The Failure

Between the fall of 1974 and the end of 1975, it was Elton John’s world. Regular readers of this pondwater can recite the tale, which I’ve told many a time: greatest hits album, John Lennon guest appearance, Hammersmith Odeon on Christmas Eve, “Lucy in the Sky With Diamonds,” “Philadelphia Freedom,” Captain Fantastic, Tommy, Rock of the Westies, etc. Everything he touched turned to gold, in other words. Except for one thing—which happened 38 years ago today.

Many successful people will tell you that to maintain success, you can’t keep doing what you’ve been doing indefinitely. You must continue to take the kind of risks you did on your way up. And so in April 1975, just as Elton was about to release Captain Fantastic, he broke up his band. When he fired bassist Dee Murray and drummer Nigel Olsson, he was sacking two musicians who had been with him since he was still living in his mother’s house.

Elton kept lead guitarist Davey Johnstone and formed a new band around him. Then, after a limited amount of rehearsal, the band headlined a daylong concert at Wembley Stadium in London on June 21, 1975. The starpower onstage at the concert, billed as Midsummer Music, is enough to make anybody wish he’d been there. The show opened with a British band called Stackridge, which had played a lot around the UK in the early ’70s and was on Elton’s record label, and then made way for acts of ever-increasing fame—Rufus, Joe Walsh, the Eagles, and the Beach Boys—before Elton closed the show.

On that day, Chaka Khan wore an enormous headdress, and the Eagles did what they usually did, which is to sound almost exactly like their records. By all accounts, the Beach Boys burned the place down, playing hit after sun-kissed hit on a hot summer day, and it’s possible that only Elton John in his prime could have followed them. But Elton had made a fateful decision: to play the entire Captain Fantastic album start to finish, most of which would have been unfamiliar to most of the crowd. At the end of the set, the band played “Pinball Wizard” (then a hit around the world) and “Saturday Night’s Alright for Fighting,” but by then, many in the crowd, sunburned, sated, and bored by Elton’s new music, had already left.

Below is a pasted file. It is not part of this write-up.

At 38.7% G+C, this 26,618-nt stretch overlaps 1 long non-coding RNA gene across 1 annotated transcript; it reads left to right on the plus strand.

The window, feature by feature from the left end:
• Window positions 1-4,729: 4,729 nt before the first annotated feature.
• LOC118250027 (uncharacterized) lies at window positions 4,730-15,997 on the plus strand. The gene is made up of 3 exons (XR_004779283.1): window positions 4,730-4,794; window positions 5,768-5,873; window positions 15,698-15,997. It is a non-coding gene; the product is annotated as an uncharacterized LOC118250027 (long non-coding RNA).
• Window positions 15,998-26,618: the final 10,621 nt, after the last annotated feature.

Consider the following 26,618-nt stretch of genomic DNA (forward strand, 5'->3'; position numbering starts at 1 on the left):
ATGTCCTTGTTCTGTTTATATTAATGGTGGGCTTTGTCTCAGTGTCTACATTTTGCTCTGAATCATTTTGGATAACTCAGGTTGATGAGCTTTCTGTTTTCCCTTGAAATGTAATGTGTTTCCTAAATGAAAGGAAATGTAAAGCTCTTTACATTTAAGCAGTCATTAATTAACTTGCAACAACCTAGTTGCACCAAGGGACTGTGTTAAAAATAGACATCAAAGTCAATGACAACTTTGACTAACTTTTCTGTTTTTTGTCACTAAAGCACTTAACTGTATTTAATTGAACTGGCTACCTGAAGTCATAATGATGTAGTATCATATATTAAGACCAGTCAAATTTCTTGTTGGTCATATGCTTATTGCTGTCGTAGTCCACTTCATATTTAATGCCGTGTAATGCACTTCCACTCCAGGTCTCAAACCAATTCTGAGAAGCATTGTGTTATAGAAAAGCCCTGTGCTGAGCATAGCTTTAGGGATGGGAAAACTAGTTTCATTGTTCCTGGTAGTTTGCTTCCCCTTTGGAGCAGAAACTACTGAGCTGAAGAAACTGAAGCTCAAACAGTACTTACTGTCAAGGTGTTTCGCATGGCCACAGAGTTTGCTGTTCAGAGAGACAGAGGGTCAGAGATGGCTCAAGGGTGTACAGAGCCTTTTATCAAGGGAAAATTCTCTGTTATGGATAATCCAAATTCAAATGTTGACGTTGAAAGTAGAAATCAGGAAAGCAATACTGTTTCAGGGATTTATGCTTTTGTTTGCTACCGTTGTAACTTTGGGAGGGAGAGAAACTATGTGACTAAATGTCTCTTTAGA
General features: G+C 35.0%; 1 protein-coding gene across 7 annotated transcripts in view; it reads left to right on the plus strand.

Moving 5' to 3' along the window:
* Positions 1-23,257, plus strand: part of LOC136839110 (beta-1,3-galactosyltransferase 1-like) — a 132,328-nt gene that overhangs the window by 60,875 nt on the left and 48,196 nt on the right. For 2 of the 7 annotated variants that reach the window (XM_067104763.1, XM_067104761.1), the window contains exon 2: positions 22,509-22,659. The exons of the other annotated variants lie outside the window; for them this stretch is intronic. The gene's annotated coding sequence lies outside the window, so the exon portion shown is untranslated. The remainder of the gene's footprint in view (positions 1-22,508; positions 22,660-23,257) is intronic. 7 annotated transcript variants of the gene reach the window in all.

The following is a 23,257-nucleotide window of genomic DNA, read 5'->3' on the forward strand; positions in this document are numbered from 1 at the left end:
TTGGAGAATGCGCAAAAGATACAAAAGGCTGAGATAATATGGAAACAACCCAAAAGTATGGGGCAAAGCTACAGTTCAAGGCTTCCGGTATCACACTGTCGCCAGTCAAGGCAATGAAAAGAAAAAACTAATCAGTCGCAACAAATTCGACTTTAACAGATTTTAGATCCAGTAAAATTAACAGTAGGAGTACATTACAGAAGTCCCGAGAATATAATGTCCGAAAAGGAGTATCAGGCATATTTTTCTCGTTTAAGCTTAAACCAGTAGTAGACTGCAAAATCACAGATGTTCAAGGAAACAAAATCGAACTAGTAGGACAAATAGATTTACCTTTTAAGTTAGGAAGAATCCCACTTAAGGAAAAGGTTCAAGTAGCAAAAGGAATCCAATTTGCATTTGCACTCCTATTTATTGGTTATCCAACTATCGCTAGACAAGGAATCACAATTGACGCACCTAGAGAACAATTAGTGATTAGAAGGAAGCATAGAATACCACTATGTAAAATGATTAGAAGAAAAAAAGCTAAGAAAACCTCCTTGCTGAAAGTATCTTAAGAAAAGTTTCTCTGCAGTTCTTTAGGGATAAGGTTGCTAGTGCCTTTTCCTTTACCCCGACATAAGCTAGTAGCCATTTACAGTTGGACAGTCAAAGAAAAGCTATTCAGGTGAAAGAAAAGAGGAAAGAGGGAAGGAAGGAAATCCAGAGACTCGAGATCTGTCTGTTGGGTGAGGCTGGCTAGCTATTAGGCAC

Elton John had laid it on the line and lost it. The risks were multiple: a new band on its first live gig, a high-profile show, with no way to know how his new music would go over. It’s pretty clear that the band understood the risks. At the end of the show, Elton told the crowd, “We’d like to thank you for being so appreciative, because we were shit-scared.”

Here’s “Writing” as performed on that day, with Elton’s thanks to the crowd at the end. It is, for some reason, accompanied by a photo of Elton with Cher, so enjoy.

(From a post in my WNEW.com archives, featuring stuff I wrote for them between 2008 and 2012.)

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4 responses

  1. I am curious as to whether Elton failed because his band performed poorly; because he chose unfamiliar songs to play; or because there were one too many opening acts and people were just tired by the time he came on.

    1. The band sounds great, despite its relative dearth of rehearsal—the show makes up the second disc of the deluxe “Captain Fantastic” package that came out a few years ago. However, I can easily imagine casual Elton fans thirsting to hear the hits and being disappointed by song after song they didn’t know. A Facebook friend related his story of seeing Cheap Trick do the same thing a few years ago, and how he and his date left early for the same reason.

  2. Cheap Trick doing it in the 2000’s had much, much less to lose. Saw a Steve Miller interview and he said every time he announced “here’s something from my new album” the crowd went for beer and/or potty breaks. So now he plays what he knows they came to hear.

    I followed Elton until “Caribou,” which even at my age then I could tell was tired and forced (and bitter). Just lost interest and never heard “Captain Fantastic.”

    1. Steely Dan has told the story of playing new material on their first reunion tour in the early 90, and eventually nicknaming that part of the show “the procession to the concession stand.”

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